Number of Covid symptomatic kids jump, post-recovery issues a concern

Child specialists are recommending vaccination for younger children be taken up in mission mode, report Ruchika Chitravanshi and Sohini Das.

With the country in the grip of a third COVID-19 wave, the cases of symptomatic-infected children are on the rise, reveal medical experts.

While the infection has been mild in most reported cases, those below two years of age are showing signs of acute infection.

Doctors at this stage have twin worries: One, the rise of multisystem inflammatory syndrome in children, which could manifest four to six weeks after COVID infection.

Two, an increase in cases could overwhelm the medical system already groaning under the weight of inadequate specialised trained staff needed for paediatric care.

But medical professionals aren’t pressing the panic button just yet.

They say intensive therapy and/or critical care infrastructure (infra) for children is not stressed yet.

A senior paediatrician in the national Capital says he had 40 young patients come in with COVID in one day, against single-digit cases he tended to in the earlier wave.

“The number of children infected is much higher. Many more children are coming to us with mild symptoms like fever and gastrointestinal disorders. Acute symptoms last for two to three days. But very few hospitalisations so far,” he says.

Over the past few months, the government has underscored the need to ramp up paediatric infra in all its advisories.

Union health secretary Rajesh Bhushan said recently, “Around 50 per cent funds of the Rs 23,123-crore emergency COVID response package II announced by the Centre in August has been released to states. Also, 9,574 paediatric intensive care unit beds will be added using the funds.”

Since September, India has been ramping up infra for paediatric hospital beds.

Several national-level discussions have happened around deciding upon a clinical protocol for COVID management in children, say doctors.

“The efforts have paid off. Treatment of children in hospitals will not be a challenge in big cities. Although the equipment for newborns and infants is very specialised, adult beds, too, may be used, if the need arises,” says Jesal Sheth, paediatrician and intensivist, Fortis Hospital, Mulund.

Of the 139,300 intensive care unit beds available across the country now for COVID patients, around 5 per cent, or 24,057 beds, are earmarked for young patients.

Of the 1.8 million India has, around 4 per cent of the non-ICU beds are available for children, said the Union health ministry.

However, as some health experts say, infra without adequate manpower could be a carriage without wheels.

“Children need special care. They need paediatric nurses and doctors. Adult ICUs cannot be blocked. It will be a logistical nightmare. Even in ICUs, you need a parent/guardian/attendant on call. That causes another group of people to be masked,” says Rahul Nagpal, director-paediatrics and neonatology, Fortis Hospital, Delhi.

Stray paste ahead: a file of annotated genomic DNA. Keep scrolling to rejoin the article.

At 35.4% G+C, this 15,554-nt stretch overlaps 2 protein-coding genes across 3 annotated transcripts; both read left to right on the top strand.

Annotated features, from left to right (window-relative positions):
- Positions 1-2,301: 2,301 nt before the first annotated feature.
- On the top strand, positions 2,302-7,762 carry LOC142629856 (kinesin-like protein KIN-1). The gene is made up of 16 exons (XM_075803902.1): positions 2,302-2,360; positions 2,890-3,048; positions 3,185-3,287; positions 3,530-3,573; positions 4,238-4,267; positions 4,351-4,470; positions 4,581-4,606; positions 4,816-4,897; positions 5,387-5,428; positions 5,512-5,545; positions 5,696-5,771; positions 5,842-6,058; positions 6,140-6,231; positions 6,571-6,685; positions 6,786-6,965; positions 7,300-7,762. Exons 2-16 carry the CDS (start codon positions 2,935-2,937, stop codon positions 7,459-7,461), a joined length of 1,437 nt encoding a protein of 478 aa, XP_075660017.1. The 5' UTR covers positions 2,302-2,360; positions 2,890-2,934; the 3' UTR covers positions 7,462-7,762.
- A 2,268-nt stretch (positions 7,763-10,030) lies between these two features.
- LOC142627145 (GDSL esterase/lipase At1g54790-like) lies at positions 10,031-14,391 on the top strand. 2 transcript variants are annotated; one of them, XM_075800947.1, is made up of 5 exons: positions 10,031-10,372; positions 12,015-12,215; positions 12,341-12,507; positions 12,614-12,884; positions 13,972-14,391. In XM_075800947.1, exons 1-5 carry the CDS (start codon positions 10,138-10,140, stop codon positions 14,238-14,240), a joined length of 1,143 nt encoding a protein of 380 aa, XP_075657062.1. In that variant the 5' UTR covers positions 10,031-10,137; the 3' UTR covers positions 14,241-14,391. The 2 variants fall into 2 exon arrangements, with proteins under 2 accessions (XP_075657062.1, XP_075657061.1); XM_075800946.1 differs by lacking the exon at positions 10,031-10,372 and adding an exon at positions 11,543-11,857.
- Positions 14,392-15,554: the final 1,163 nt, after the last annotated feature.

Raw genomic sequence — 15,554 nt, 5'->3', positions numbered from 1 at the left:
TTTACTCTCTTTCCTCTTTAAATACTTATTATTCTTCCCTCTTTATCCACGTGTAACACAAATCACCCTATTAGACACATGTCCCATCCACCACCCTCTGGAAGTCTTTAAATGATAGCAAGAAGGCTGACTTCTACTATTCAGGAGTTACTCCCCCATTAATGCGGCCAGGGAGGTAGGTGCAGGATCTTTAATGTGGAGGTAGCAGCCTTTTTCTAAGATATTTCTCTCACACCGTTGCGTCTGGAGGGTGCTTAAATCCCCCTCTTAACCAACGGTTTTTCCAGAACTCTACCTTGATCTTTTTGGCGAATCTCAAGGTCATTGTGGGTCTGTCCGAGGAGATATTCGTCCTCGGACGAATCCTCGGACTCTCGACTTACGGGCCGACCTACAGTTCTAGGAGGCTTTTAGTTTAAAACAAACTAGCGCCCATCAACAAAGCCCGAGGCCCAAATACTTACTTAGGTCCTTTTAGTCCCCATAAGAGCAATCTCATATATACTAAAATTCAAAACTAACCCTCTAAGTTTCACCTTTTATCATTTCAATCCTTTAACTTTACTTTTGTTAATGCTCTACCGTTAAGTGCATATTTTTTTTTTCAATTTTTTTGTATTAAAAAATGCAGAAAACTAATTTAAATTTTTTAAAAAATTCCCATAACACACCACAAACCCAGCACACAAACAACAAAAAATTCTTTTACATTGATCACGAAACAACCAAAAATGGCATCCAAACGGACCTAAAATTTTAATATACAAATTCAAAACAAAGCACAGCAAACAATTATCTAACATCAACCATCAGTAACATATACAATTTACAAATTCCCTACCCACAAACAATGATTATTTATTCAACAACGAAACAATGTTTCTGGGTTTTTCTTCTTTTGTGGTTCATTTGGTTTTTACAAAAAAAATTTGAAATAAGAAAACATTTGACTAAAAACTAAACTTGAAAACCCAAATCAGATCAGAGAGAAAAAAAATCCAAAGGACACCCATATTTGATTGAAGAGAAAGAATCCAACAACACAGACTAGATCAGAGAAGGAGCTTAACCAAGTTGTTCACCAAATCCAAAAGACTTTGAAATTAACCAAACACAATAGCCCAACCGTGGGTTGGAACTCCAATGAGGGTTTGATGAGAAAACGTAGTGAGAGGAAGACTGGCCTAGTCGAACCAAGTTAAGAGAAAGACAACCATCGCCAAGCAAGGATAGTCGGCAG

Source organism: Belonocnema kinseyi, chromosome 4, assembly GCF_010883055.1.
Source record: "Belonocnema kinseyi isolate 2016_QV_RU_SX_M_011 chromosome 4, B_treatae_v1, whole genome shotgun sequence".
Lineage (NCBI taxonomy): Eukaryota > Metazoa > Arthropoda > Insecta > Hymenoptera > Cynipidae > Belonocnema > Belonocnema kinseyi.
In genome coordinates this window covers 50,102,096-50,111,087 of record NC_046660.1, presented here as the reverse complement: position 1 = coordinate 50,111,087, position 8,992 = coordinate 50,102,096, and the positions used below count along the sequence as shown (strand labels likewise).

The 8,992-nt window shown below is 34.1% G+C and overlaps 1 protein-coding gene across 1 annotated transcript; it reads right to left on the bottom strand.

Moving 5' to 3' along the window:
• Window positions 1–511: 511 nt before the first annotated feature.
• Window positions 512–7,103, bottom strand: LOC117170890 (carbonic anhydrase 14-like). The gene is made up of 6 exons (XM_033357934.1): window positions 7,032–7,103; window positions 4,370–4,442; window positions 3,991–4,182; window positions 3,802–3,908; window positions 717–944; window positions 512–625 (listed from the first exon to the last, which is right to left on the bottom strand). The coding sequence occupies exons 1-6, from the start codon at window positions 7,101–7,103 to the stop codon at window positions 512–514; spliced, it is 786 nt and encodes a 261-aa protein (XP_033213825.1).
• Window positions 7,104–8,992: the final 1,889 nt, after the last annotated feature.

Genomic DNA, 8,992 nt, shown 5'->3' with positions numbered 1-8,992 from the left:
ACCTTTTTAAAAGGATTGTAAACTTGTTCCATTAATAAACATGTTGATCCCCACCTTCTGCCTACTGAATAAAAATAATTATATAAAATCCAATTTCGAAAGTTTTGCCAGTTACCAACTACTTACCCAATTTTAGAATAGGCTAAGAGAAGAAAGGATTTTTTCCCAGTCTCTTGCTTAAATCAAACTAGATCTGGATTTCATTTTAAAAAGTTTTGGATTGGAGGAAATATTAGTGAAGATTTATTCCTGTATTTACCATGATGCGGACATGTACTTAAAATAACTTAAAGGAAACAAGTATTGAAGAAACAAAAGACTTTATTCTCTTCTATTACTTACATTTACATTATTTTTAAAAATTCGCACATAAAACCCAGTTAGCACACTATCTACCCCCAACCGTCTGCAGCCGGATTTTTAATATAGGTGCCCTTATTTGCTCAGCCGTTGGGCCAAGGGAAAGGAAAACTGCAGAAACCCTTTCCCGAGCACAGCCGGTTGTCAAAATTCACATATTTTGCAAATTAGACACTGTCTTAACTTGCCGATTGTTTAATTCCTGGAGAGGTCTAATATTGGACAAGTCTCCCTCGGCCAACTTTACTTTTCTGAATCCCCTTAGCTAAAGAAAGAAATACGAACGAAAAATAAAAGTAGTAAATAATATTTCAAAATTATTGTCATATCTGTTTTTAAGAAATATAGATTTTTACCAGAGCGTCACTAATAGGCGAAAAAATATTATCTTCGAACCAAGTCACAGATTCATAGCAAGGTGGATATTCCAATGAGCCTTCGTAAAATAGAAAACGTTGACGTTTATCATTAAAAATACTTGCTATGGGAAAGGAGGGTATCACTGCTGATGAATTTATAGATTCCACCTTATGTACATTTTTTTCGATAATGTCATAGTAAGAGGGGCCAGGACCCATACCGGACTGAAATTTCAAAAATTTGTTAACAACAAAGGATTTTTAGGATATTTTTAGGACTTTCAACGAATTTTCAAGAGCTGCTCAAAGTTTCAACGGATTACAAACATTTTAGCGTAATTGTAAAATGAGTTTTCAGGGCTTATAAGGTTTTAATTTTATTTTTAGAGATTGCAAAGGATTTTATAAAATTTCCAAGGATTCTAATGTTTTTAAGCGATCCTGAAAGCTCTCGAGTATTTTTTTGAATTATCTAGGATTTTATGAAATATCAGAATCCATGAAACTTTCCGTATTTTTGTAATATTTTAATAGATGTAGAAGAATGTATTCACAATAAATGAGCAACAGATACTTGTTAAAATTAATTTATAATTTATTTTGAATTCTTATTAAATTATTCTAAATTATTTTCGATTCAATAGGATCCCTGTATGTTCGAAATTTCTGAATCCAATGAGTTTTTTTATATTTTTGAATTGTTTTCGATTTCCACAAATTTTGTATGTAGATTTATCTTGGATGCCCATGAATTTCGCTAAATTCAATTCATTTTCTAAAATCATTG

Nagpal says while the disease among adolescents settles down in two-three days, all respiratory diseases can be severe in babies less than two years old.

Child specialists are recommending vaccination for younger children be taken up in mission mode.

“If the world has to return to normal, one of the ways to ensure that is vaccination. Paediatric vaccination is crucial. Covaxin is a safe vaccine since it uses a very traditional technology,” says Nitin Verma, associate director general-paediatrics, Madhukar Rainbow Children’s Hospital, Delhi.

“It is the post-COVID impact that is worrying, especially MIS-C, which comes four to six weeks after recovery,” he adds.

That the infection is on the rise in children is evident from the US data, says Nagpal.

“Child infection in the US was 2.5 per 100,000 in the last wave; now it is 4 per 100,000,” he adds.

Suresh Kumar Panuganti, lead consultant-paediatric critical care and paediatrics, Yashoda Hospitals in Hyderabad, says in the earlier two waves, children who got tested positive for COVID remained asymptomatic. In the third wave, they are showing symptoms.

Panugati says during the first wave, around 4 per cent of children in the age group of 1-10 years required hospitalisation.

That percentage was higher in the 11-20 age group, where 8-10 per cent needed hospitalisation. The proportion is likely to remain unaltered in this wave.

Doctors, however, admit that there are higher COVID cases among children on the ground than is being reported.

“According to rough official estimates, around 2 per cent of total COVID cases reported in Maharashtra are of children. The numbers in the 11-20 age bracket are threefold higher than the 1-10 age group since these children are more social and have higher exposure. The numbers on the ground are way higher,” says a Mumbai-based doctor.

He says nearly 80 per cent of his paediatric patients in the past fortnight have had influenza-like symptoms but eventually tested positive for COVID.

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